Annie Dawson, TMF Tutor, writes……..
As retailers rushed to strip back ranges and re-set their category strategies in 2015, brands took a consensual deep breath and looked in to the crystal ball of innovation through the lens of state of the art packaging and designs, ready for 2016.
These cutting edge innovations look good, tackle food waste, help the environment and save consumers time…what’s not to like?
So here we go:
1) An edible ball set to change the shape of bottled water
Ooho! Believe that their truly innovative design could help save us from the battle with plastic water bottles …They have launched a spherical membrane made from seaweed…which contains water. By perforating the thin outer layer, users can drink water from the ball – and eat the tasteless membrane – should they wish to (for zero environmental impact!)
Likely to be on the market back end of 2016/early 2017 – the concept is not without its drawbacks : it doesn’t hold nearly the same volume of water as current plastic bottles, it can’t close once opened and it would most likely need its own protective packaging for transport – therefore undermining its zero environmental selling point. Watch this space.
2) Yoghurt on a stick
Tapping into the still booming “food to go” category, Kerry Foods launched the world’s first yoghurt on a stick in 2015. The “peel and release” film technology in “Yollies” allows kids to pull yoghurt out of the protective pod with apparently zero mess. Yoghurt is the first product to be launched in this type of packaging but others products such as soft cheese, oils, dressings etc. could all find their way into pods soon…
3) The fully biodegradable beer bottle made out of cardboard
Carlsberg have developed the world’s first fully biodegradable beer bottle made of wood and paper pulp (the material used in egg boxes). If the innovation goes to plan we’ll all be sipping from eco-friendly beer bottle within 3 years!
4) Getting to grips with a new bottle
When Italian wine brand Dile updated their packaging in 2015 they didn’t just tinker with the label, the new design accommodates a drinkers grip on the bottle – for practical pouring as well as sparking up a bit of conversation around the dinner table. Not to everyone’s tastes – but the first time the actual bottle has changed – as well as the label.
5) Packaging comes alive with smart cans and bottle sensors
Coca-Cola made its packaging smarter in 2015 with the launch of its “Come Alive” marketing campaign. Consumers in the South Pacific benefited from colour changing labels brought to life by cans and bottles chilled to their optimal drinking temperature. Not only that, but image recognition technology connected consumers to give-aways and gift experiences with a quick snap of the state-of the-art can.
6) A steamy way to cook food faster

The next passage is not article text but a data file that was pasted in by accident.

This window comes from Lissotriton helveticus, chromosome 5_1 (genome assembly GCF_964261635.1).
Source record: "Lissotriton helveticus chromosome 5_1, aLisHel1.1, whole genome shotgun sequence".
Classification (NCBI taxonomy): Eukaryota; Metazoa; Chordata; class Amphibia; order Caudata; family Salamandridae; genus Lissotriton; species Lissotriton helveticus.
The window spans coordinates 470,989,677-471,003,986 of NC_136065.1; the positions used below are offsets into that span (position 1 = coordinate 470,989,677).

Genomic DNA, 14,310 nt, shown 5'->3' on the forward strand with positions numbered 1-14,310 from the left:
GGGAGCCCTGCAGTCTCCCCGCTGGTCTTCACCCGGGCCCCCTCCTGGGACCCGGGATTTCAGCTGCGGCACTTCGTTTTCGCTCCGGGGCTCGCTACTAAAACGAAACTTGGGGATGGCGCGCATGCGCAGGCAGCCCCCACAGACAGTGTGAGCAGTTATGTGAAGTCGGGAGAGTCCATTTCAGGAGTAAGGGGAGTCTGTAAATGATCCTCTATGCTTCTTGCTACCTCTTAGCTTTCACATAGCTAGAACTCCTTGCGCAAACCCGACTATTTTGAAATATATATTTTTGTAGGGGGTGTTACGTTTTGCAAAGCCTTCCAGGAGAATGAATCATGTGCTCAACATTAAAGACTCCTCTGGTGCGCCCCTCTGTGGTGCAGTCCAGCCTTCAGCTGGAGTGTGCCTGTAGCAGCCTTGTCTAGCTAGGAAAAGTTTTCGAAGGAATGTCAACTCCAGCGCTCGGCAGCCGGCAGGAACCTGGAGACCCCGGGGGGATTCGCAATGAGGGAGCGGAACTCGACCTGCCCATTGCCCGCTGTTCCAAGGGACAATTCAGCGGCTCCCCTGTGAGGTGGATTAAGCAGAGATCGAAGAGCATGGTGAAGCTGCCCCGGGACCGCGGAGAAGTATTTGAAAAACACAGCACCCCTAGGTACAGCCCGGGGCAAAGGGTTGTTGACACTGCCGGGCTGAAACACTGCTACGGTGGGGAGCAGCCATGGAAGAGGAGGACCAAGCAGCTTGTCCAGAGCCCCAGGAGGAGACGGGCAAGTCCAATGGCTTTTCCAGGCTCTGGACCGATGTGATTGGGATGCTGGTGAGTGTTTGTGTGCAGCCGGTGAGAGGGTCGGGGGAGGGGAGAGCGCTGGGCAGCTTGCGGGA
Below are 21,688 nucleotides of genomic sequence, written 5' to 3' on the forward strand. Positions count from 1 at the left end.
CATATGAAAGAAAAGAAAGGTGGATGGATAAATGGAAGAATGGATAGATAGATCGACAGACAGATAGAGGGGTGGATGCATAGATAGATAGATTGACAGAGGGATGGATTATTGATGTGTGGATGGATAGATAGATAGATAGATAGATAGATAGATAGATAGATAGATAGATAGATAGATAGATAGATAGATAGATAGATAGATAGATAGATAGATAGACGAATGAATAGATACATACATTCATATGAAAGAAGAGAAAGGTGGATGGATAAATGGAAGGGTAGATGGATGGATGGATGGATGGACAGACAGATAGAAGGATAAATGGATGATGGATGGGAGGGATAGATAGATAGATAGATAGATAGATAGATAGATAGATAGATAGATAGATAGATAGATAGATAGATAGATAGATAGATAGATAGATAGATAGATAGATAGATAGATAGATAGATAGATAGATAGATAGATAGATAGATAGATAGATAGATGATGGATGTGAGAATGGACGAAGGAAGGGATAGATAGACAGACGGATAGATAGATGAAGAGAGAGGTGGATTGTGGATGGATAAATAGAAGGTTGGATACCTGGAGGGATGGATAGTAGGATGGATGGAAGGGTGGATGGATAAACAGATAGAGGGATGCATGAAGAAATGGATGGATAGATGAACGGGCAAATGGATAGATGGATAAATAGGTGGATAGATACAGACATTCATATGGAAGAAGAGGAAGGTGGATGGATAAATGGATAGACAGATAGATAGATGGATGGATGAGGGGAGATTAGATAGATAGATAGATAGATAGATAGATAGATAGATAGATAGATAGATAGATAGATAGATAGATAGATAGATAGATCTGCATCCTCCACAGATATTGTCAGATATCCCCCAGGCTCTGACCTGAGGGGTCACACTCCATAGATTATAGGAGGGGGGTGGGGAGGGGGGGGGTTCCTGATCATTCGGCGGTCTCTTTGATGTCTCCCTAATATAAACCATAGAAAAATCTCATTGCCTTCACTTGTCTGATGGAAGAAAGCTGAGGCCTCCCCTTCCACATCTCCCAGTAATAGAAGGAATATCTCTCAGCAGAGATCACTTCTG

US manufacturer The Campbell soup Company incorporated “quick steaming technology” into its packaging to slash cooking times for a new line of ready meals in 2015. Sachets of its Sausage Rotini are ready to eat in 60 seconds, faster than anything else on the market. To speed the process up even more the pack has a “cool touch point” for handling and can be opened up into a bowl to cut out any washing up as well.
7) Stackable and re-sealable fruit packaging
A “milestone” in fresh produce packaging the “Ezo Punnet” claims to be the first re-sealable punnet for berries .Launched in 2015 the pack can be resealed multiple times even when frozen keeping fruit fresh for longer, and it is also stackable. With food waste high on the public agenda, re-sealable packs that extend shelf life will be in demand.
8) Pouches set for “limitless” use
Pouches have been on the market since 2006, however FMCG companies are still innovating with the format, and in 2015 frozen drinks were the latest to be targeted. Kopparbeg launched the world’s first frozen cider in April 2015. The individual 250ml metallic pouches can be kept in the freezer for eight hours then squeezed and poured into a glass. Cheers!
9) A compartmental reply to the challenges of e-commerce
“Hellofresh” had to tackle their problem of packaging head on. They have promised customers a weekly delivery of meat/veg and dry goods all packed into a single box…so working with their packaging company they designed a chilled recipe box compartmentalised to allow chilled meat, fish and veg to nestle up to fragile bags of herbs and spices with zero damage to either. The box even stands up to the rigours of home delivery – and looks good when opened. It is also flat-packed so is space efficient.
10) “LiquiGlide” looks set to end ketchup bottle frustration
US scientists have finally found the answer to stop us all wasting hours banging on the end of a stubborn ketchup bottle. The “LiquiGlide” innovation creates a permanent slippery surface along which the likes of ketchup/mayonnaise and toothpaste can slide effortlessly. The non- toxic lubricant can be used on plastic and glass containers.